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Pingree visits the Poland-Ukraine border, calls for the US to welcome more Ukrainians into the country

APTOPIX Poland Russia Ukraine War
Petros Giannakouris
/
AP
People who fled the war in Ukraine rest inside an indoor sports stadium being used as a refugee center, in the village of Medyka, a border crossing between Poland and Ukraine, on Tuesday, March 15, 2022.

As Ukraine continues to face a barrage of Russian attacks on civilian structures from homes to theatres and schools, lawmakers from Maine are visiting Eastern Europe to see the effects of the invasion and the unfolding humanitarian crisis.

Sen. Angus King and Sen. Susan Collins just returned from a trip to Poland and Germany. First District Congresswoman Chellie Pingree is currently in Romania, and joined Maine Public's Robbie Feinberg for a conversation about what she is seeing as she tours a World Central Kitchen site, refugee centers and meets with troops across Eastern Europe as part of a bipartisan delegation.

Note: This interview has been lightly edited for clarity.

Robbie Feinberg: Congresswoman, thanks for your time. You have called Russian President Vladimir Putin a "war criminal" in a recent interview. Is there anything more that you think the U.S. or other countries should be doing to hold Russia to account, or just provide more aid to Ukraine right now?

Rep. Chellie Pingree: You know, I think all of the above. We've had a chance to talk to the military and understand what the flow of weapon systems into Ukraine is like, what their needs are, I do feel like all of the NATO countries are fully committed to getting them everything they could possibly use and need. The humanitarian aid is very difficult because Putin has no respect for humanitarian corridors, he thinks nothing of bombing a truckload of food, or bombing people or trying to leave the country. But, you know, the USAID team and other NATO teams and NGOs are real, really, really working hard. And as we all know, to communities like Mariupol, we have to get them food and water and everything else. So I think we're working hard on that. And we met with the Ukrainian parliamentarian, and we're presented with a three page list of sanctions that we could also impose. So I don't think that we should consider that we've done everything that we can. And that can be challenging, because this is a NATO effort, and some of our European allies are far more dependent on Russian products, but I think we have to make sure that every American country doing business in Russia feels the pressure to get out.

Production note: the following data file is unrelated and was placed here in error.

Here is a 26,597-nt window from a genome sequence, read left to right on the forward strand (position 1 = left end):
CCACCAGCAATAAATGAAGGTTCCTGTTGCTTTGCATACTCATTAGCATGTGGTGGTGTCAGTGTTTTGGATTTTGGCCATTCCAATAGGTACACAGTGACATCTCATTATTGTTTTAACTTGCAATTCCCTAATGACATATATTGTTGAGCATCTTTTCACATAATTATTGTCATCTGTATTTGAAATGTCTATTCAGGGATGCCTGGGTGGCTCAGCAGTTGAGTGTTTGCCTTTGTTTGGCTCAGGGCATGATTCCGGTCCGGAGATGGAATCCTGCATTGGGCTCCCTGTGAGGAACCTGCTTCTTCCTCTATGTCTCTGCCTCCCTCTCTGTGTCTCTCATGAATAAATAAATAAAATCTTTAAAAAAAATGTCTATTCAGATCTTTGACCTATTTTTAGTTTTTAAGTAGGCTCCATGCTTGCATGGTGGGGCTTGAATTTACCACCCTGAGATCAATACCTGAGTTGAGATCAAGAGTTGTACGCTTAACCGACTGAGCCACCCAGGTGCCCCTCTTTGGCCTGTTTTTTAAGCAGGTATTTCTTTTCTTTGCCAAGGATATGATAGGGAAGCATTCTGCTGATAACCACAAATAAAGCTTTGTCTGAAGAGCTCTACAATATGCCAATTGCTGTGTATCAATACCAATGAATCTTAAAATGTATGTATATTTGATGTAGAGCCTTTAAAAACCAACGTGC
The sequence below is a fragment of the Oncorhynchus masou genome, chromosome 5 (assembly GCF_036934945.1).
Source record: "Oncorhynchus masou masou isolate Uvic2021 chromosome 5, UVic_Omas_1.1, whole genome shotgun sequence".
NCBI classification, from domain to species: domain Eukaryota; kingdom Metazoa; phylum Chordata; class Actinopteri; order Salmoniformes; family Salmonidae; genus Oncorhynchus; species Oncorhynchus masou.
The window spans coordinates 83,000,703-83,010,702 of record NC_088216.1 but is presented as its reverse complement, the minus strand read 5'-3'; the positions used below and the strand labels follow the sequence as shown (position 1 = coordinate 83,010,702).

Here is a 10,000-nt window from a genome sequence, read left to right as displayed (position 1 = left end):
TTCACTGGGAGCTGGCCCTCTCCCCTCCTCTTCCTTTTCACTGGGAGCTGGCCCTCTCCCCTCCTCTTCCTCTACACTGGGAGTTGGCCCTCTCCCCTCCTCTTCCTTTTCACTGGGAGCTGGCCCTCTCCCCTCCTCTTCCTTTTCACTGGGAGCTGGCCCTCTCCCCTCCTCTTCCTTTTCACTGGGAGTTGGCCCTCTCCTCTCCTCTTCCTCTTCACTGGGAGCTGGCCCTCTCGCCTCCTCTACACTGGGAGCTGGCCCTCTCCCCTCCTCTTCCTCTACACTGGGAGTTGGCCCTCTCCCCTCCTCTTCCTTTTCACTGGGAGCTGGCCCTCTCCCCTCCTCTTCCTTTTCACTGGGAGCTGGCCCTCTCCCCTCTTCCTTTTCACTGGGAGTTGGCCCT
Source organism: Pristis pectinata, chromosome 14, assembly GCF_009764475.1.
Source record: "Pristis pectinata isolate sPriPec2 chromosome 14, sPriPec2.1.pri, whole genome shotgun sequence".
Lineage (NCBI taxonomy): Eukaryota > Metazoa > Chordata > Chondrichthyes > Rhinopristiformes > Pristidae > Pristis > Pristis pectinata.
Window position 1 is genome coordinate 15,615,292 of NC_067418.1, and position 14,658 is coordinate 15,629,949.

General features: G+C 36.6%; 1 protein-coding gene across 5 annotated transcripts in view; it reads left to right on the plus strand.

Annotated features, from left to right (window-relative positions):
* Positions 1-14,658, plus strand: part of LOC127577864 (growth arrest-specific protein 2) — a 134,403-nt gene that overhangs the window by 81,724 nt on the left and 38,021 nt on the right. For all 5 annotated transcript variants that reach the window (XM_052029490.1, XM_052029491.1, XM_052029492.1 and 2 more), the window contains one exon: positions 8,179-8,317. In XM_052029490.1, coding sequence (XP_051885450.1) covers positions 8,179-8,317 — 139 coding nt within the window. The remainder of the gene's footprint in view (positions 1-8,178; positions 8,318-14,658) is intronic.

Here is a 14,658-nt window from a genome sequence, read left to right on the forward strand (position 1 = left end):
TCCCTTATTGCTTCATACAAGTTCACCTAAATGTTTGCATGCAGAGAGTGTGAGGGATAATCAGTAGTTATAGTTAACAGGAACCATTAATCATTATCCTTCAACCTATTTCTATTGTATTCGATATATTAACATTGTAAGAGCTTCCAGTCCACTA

Three pages of additional sanctions? What sort of things could be done?

Some of them were like technicalities in the banking system. We have shut down some of the banking systems, but there are still many, many operating, I think going directly after members of the Russian parliament, some sort of technical financial stuff that all of us wouldn't think of, and then really making sure that every company that does business in America, or is based in America, that has a connection there - and of course, we've seen some high profile companies, Starbucks, McDonald's and others leave - but there are still many of them over there. I'm anxious to see that full list in print and make sure that consumers know if they're dealing with a company that's still doing business in Russia.

The other big issue here clearly is the millions of refugees who've already fled Ukraine. You've called for updating some of our federal asylum laws, what role do you think the U.S. should be playing right now in assisting these millions of people who are fleeing the country?

You know, it's really phenomenal to be in Poland in particular, and to see that the Polish people have opened their homes. Everybody who has a spare couch or a spare bedroom is taking in a family or an individual that's come across that line. Certain Ukrainians are able to get into the United States, particularly if their family members, but we have reduced our quotas to an embarrassing extent. And to think that there are over a million Ukrainians in Poland, and they are getting them into schools, they're doing every possible level of aid, putting them to work. We should be doing so much more. I think Americans would be anxious and happy to take people in and do more. And really, we have such antiquated immigration laws. It's really unthinkable that we're not doing more, so I think that's very important. Europe is doing an incredible job - Germany, Romania - they're all taking in all the refugees that they can. A quarter of the country of Ukraine, about 10 million people, is on the move. And the idea that we're not doing more to help is unthinkable. We're definitely starting to give aid and we're definitely starting support countries like Poland, they're taking the burden, but we should be welcoming them into America.